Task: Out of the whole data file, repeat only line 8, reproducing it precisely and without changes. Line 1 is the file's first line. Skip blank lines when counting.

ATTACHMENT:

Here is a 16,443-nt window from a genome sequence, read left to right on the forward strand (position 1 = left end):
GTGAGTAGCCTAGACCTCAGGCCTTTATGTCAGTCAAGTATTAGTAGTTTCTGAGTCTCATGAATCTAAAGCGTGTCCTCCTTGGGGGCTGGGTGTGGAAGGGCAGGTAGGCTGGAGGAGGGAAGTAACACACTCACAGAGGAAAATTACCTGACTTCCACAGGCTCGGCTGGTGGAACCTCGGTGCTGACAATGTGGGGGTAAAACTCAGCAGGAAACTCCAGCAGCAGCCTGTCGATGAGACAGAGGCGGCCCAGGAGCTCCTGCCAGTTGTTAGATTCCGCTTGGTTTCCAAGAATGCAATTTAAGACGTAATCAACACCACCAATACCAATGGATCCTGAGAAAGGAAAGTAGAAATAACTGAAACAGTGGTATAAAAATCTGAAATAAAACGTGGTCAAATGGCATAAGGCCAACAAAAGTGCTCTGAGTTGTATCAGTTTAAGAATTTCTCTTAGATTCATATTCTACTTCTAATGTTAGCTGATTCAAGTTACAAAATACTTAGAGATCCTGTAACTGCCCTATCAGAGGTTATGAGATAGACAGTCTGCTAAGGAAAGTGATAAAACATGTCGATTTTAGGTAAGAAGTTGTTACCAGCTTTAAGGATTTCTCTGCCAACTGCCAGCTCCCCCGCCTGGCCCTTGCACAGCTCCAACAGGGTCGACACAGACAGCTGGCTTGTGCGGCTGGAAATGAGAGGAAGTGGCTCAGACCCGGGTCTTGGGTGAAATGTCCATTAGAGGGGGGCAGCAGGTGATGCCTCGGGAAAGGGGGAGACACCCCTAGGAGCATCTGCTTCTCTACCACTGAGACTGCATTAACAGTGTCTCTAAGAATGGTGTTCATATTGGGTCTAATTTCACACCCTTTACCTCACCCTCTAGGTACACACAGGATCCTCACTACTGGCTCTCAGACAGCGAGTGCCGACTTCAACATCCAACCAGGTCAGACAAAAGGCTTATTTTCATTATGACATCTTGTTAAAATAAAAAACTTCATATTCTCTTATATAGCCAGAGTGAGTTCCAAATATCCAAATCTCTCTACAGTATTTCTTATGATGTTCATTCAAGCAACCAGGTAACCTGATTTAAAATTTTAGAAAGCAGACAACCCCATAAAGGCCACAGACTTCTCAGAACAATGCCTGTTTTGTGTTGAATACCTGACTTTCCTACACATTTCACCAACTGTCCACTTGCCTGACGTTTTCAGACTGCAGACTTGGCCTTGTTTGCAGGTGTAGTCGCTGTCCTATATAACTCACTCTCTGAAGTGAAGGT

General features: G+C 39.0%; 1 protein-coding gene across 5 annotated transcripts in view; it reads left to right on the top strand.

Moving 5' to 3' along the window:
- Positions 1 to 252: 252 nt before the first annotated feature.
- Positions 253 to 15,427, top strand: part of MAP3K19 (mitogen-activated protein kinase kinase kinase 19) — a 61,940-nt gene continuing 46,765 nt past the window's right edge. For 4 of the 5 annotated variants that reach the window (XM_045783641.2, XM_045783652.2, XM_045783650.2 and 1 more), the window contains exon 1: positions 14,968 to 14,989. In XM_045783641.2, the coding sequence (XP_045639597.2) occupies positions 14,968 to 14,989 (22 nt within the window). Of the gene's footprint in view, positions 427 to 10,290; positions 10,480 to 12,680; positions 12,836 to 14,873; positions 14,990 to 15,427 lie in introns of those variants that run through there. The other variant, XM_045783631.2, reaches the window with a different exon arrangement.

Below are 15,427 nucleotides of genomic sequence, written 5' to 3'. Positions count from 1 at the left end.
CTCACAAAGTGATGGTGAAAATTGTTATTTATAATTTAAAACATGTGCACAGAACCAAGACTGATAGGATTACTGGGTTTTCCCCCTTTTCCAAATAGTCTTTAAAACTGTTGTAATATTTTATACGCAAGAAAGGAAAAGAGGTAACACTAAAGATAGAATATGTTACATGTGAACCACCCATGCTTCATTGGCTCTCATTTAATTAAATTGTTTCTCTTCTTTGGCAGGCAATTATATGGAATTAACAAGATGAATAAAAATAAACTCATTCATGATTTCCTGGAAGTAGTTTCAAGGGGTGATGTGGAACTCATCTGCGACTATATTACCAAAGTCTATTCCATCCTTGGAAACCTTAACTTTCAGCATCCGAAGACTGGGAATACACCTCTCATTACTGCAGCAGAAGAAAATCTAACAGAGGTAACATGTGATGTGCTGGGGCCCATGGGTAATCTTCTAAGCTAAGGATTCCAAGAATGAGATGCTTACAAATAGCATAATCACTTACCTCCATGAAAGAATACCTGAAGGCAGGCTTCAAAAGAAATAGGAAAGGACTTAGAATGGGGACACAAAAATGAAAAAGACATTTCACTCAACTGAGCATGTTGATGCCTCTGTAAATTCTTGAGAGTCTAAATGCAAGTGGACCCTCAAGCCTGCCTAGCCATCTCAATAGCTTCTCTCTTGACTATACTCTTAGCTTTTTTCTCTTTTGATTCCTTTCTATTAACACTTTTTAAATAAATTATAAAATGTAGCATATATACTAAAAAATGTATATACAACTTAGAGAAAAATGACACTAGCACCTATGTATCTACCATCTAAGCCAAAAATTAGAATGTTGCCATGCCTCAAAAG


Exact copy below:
CTCACAAAGTGATGGTGAAAATTGTTATTTATAATTTAAAACATGTGCACAGAACCAAGACTGATAGGATTACTGGGTTTTCCCCCTTTTCCAAATAGTCTTTAAAACTGTTGTAATATTTTATACGCAAGAAAGGAAAAGAGGTAACACTAAAGATAGAATATGTTACATGTGAACCACCCATGCTTCATTGGCTCTCATTTAATTAAATTGTTTCTCTTCTTTGGCAGGCAATTATATGGAATTAACAAGATGAATAAAAATAAACTCATTCATGATTTCCTGGAAGTAGTTTCAAGGGGTGATGTGGAACTCATCTGCGACTATATTACCAAAGTCTATTCCATCCTTGGAAACCTTAACTTTCAGCATCCGAAGACTGGGAATACACCTCTCATTACTGCAGCAGAAGAAAATCTAACAGAGGTAACATGTGATGTGCTGGGGCCCATGGGTAATCTTCTAAGCTAAGGATTCCAAGAATGAGATGCTTACAAATAGCATAATCACTTACCTCCATGAAAGAATACCTGAAGGCAGGCTTCAAAAGAAATAGGAAAGGACTTAGAATGGGGACACAAAAATGAAAAAGACATTTCACTCAACTGAGCATGTTGATGCCTCTGTAAATTCTTGAGAGTCTAAATGCAAGTGGACCCTCAAGCCTGCCTAGCCATCTCAATAGCTTCTCTCTTGACTATACTCTTAGCTTTTTTCTCTTTTGATTCCTTTCTATTAACACTTTTTAAATAAATTATAAAATGTAGCATATATACTAAAAAATGTATATACAACTTAGAGAAAAATGACACTAGCACCTATGTATCTACCATCTAAGCCAAAAATTAGAATGTTGCCATGCCTCAAAAG